In 1878, archaeologists discovered a stone slab covered with ancient symbols in modern Turkey. The 29-meter-long bears the longest known hieroglyphic inscription from the Bronze Age. It is a Luwian hieroglyphic inscription and only a handful of scholars have been able to decipher it.
This enigmatic stone describes the events at the end of the Bronze Age in the Eastern Mediterranean and sheds new light on one of the greatest puzzles of Mediterranean archaeology.
Although many theories have been presented there is little solid information about the mysterious Sea People.
Their nationality remains a mystery as the only records we have of their activities are mainly Egyptian sources who only describe them in terms of battle (such as the record from the Stele at Tanis which reads, in part, “They came from the sea in their war ships and none could stand against them”).
The term ‘Sea Peoples’ refer to nine groups of people, but the historical inscriptions give indications only to three of them, namely, the Sherden, Shekelesh, and Eqwesh.
The first translation of the Luwian hieroglyphic inscription has offered an explanation for the collapse of the Bronze Age’s powerful and advanced civilizations.
The inscription and a summary of its contents also appear in a book by Eberhard Zangger that is being published in Germany today: Die Luwier und der Trojanische Krieg – Eine Forschungsgeschichte.
The script tells how a united fleet of kingdoms from western Asia Minor raided coastal cities on the eastern Mediterranean.
It suggests they were part of a marauding seafaring confederation, which historians believe played a part in the collapse of those nascent Bronze Age civilizations.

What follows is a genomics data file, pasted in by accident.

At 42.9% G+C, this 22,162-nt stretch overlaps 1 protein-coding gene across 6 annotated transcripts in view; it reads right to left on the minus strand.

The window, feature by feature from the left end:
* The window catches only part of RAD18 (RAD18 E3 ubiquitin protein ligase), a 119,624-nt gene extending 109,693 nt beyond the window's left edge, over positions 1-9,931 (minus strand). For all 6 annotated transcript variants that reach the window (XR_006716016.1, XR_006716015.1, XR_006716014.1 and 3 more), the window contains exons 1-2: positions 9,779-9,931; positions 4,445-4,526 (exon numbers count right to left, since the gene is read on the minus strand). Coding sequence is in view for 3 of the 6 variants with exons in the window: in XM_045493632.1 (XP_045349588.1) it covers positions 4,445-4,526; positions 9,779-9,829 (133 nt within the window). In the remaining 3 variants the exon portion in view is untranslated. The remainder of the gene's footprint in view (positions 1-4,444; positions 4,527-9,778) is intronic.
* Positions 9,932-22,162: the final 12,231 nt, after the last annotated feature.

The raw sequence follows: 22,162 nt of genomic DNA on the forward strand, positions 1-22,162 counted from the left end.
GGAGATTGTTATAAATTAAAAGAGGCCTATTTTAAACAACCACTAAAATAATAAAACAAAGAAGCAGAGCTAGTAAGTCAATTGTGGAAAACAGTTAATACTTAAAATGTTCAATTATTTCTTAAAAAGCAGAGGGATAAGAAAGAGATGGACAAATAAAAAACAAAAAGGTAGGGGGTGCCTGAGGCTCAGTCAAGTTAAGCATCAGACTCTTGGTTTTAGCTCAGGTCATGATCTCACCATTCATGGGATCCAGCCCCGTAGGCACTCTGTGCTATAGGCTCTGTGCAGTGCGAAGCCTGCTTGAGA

Researchers believe the inscriptions were commissioned in 1190 BC by Kupanta-Kurunta, the king of a late Bronze Age state known as Mira.
The text suggests the kingdom and other Anatolian states invaded ancient Egypt and other regions of the east Mediterranean before and during the fall of the Bronze Age. When Kupanta-Kurunta had reinforced his realm, just before 1190 BC, he ordered his armies to storm toward the east against the vassal states of the Hittites.
After successful conquests on land, the united forces of western Asia Minor also formed a fleet and invaded a number of coastal cities (whose names are given) in the south and southeast of Asia Minor, as well as in Syria and Palestine. Four great princes commanded the naval forces, among them Muksus from the Troad, the region of ancient Troy. The Luwians from western Asia Minor advanced all the way to the borders of Egypt, and even built a fortress at Ashkelon in southern Palestine.
According to this inscription, the Luwians from western Asia Minor contributed decisively to the so-called Sea Peoples’ invasions – and thus to the end of the Bronze Age in the eastern Mediterranean.